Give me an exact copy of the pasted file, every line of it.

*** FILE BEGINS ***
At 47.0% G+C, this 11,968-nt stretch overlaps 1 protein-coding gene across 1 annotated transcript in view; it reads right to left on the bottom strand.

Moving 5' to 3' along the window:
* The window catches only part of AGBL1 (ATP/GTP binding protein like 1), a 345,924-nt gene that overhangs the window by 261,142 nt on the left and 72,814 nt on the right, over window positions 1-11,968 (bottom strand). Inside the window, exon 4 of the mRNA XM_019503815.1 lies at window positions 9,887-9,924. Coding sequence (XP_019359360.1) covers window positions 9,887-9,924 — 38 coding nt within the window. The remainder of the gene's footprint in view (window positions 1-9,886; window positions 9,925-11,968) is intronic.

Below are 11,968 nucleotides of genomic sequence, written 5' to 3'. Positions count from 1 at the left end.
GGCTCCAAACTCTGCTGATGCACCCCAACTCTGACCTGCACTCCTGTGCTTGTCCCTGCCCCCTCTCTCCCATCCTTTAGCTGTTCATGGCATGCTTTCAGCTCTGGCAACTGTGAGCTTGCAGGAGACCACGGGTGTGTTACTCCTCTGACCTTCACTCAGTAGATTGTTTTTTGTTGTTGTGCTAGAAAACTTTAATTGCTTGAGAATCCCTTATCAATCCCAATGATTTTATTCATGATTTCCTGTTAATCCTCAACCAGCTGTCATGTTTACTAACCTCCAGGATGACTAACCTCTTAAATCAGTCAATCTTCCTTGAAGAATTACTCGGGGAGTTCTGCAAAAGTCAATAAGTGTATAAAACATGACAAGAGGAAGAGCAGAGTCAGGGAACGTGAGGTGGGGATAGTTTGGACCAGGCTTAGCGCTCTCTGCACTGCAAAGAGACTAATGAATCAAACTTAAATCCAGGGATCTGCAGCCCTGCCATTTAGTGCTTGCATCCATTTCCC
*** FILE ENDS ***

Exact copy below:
At 47.0% G+C, this 11,968-nt stretch overlaps 1 protein-coding gene across 1 annotated transcript in view; it reads right to left on the bottom strand.

Moving 5' to 3' along the window:
* The window catches only part of AGBL1 (ATP/GTP binding protein like 1), a 345,924-nt gene that overhangs the window by 261,142 nt on the left and 72,814 nt on the right, over window positions 1-11,968 (bottom strand). Inside the window, exon 4 of the mRNA XM_019503815.1 lies at window positions 9,887-9,924. Coding sequence (XP_019359360.1) covers window positions 9,887-9,924 — 38 coding nt within the window. The remainder of the gene's footprint in view (window positions 1-9,886; window positions 9,925-11,968) is intronic.

Below are 11,968 nucleotides of genomic sequence, written 5' to 3'. Positions count from 1 at the left end.
GGCTCCAAACTCTGCTGATGCACCCCAACTCTGACCTGCACTCCTGTGCTTGTCCCTGCCCCCTCTCTCCCATCCTTTAGCTGTTCATGGCATGCTTTCAGCTCTGGCAACTGTGAGCTTGCAGGAGACCACGGGTGTGTTACTCCTCTGACCTTCACTCAGTAGATTGTTTTTTGTTGTTGTGCTAGAAAACTTTAATTGCTTGAGAATCCCTTATCAATCCCAATGATTTTATTCATGATTTCCTGTTAATCCTCAACCAGCTGTCATGTTTACTAACCTCCAGGATGACTAACCTCTTAAATCAGTCAATCTTCCTTGAAGAATTACTCGGGGAGTTCTGCAAAAGTCAATAAGTGTATAAAACATGACAAGAGGAAGAGCAGAGTCAGGGAACGTGAGGTGGGGATAGTTTGGACCAGGCTTAGCGCTCTCTGCACTGCAAAGAGACTAATGAATCAAACTTAAATCCAGGGATCTGCAGCCCTGCCATTTAGTGCTTGCATCCATTTCCC